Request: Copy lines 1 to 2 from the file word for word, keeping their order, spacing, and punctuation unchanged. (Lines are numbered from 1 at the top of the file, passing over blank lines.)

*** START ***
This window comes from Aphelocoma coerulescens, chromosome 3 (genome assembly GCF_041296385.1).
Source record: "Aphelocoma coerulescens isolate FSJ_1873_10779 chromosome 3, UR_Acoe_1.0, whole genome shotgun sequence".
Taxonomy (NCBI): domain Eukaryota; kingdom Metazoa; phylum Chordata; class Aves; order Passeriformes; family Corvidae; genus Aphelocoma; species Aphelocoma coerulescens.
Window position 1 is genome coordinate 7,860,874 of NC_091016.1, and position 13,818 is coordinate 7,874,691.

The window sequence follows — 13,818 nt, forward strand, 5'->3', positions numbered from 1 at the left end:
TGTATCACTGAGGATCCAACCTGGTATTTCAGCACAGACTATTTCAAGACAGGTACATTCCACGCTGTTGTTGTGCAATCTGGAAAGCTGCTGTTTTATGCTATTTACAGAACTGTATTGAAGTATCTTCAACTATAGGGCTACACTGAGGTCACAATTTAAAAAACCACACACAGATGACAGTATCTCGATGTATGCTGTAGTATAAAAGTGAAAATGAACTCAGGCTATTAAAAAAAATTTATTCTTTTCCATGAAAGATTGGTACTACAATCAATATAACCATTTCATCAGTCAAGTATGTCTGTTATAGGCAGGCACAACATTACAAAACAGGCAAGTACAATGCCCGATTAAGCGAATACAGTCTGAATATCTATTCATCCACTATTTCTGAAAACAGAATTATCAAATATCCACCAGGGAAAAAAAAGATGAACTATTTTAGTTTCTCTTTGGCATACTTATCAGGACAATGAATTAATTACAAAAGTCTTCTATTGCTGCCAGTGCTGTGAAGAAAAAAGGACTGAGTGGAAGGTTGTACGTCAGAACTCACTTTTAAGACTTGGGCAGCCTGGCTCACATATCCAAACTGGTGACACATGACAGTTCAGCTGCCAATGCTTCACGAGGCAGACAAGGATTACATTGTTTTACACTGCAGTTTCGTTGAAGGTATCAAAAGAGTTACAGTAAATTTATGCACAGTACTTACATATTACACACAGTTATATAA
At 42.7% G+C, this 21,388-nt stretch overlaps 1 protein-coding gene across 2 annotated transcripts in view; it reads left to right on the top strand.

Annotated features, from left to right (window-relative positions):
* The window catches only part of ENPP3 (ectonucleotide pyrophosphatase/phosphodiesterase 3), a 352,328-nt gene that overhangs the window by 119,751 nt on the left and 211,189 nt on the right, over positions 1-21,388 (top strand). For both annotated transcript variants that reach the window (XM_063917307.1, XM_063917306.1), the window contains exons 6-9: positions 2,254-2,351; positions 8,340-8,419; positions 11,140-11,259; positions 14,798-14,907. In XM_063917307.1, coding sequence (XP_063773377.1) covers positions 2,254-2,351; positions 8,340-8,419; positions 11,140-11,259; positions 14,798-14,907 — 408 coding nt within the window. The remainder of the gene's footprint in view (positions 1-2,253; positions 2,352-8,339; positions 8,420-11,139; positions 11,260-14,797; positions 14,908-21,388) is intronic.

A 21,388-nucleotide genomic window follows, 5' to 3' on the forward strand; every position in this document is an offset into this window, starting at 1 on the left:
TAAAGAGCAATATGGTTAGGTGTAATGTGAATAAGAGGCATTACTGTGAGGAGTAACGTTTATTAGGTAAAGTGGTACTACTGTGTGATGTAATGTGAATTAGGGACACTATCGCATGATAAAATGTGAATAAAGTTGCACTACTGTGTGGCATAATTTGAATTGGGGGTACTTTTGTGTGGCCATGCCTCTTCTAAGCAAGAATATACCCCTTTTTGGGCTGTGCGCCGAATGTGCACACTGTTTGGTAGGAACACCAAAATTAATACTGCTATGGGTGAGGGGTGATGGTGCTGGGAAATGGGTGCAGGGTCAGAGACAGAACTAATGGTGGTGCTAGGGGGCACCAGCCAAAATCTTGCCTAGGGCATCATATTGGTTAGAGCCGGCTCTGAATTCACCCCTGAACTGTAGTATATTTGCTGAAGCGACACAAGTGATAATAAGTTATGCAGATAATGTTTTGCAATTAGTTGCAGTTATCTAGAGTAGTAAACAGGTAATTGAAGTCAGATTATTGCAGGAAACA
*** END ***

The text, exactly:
This window comes from Aphelocoma coerulescens, chromosome 3 (genome assembly GCF_041296385.1).
Source record: "Aphelocoma coerulescens isolate FSJ_1873_10779 chromosome 3, UR_Acoe_1.0, whole genome shotgun sequence".